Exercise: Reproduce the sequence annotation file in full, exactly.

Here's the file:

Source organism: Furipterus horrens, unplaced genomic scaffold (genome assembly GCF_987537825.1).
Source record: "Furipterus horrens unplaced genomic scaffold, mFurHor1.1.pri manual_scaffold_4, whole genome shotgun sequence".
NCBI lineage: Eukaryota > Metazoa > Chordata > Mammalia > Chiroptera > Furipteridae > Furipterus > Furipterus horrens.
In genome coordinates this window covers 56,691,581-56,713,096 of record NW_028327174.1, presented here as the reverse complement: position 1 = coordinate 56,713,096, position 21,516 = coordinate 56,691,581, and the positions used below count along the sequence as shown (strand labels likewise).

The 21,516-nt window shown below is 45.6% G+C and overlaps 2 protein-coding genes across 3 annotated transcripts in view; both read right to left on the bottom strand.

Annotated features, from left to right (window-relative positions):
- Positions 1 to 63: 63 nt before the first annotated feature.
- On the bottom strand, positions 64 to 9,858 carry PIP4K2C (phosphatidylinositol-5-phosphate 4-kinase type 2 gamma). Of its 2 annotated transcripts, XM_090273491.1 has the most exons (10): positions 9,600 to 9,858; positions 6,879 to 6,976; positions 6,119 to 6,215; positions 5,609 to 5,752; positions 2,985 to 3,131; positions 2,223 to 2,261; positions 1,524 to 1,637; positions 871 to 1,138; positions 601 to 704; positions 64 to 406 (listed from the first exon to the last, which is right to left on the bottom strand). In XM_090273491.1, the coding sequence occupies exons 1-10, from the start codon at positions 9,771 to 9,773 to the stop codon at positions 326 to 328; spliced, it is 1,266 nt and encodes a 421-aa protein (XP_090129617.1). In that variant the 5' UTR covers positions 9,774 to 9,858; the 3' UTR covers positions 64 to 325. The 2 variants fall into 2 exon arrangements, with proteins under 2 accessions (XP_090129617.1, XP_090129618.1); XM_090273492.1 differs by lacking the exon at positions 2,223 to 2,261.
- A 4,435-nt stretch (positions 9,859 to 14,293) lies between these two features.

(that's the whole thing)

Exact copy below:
Source organism: Furipterus horrens, unplaced genomic scaffold (genome assembly GCF_987537825.1).
Source record: "Furipterus horrens unplaced genomic scaffold, mFurHor1.1.pri manual_scaffold_4, whole genome shotgun sequence".
NCBI lineage: Eukaryota > Metazoa > Chordata > Mammalia > Chiroptera > Furipteridae > Furipterus > Furipterus horrens.
In genome coordinates this window covers 56,691,581-56,713,096 of record NW_028327174.1, presented here as the reverse complement: position 1 = coordinate 56,713,096, position 21,516 = coordinate 56,691,581, and the positions used below count along the sequence as shown (strand labels likewise).

The 21,516-nt window shown below is 45.6% G+C and overlaps 2 protein-coding genes across 3 annotated transcripts in view; both read right to left on the bottom strand.

Annotated features, from left to right (window-relative positions):
- Positions 1 to 63: 63 nt before the first annotated feature.
- On the bottom strand, positions 64 to 9,858 carry PIP4K2C (phosphatidylinositol-5-phosphate 4-kinase type 2 gamma). Of its 2 annotated transcripts, XM_090273491.1 has the most exons (10): positions 9,600 to 9,858; positions 6,879 to 6,976; positions 6,119 to 6,215; positions 5,609 to 5,752; positions 2,985 to 3,131; positions 2,223 to 2,261; positions 1,524 to 1,637; positions 871 to 1,138; positions 601 to 704; positions 64 to 406 (listed from the first exon to the last, which is right to left on the bottom strand). In XM_090273491.1, the coding sequence occupies exons 1-10, from the start codon at positions 9,771 to 9,773 to the stop codon at positions 326 to 328; spliced, it is 1,266 nt and encodes a 421-aa protein (XP_090129617.1). In that variant the 5' UTR covers positions 9,774 to 9,858; the 3' UTR covers positions 64 to 325. The 2 variants fall into 2 exon arrangements, with proteins under 2 accessions (XP_090129617.1, XP_090129618.1); XM_090273492.1 differs by lacking the exon at positions 2,223 to 2,261.
- A 4,435-nt stretch (positions 9,859 to 14,293) lies between these two features.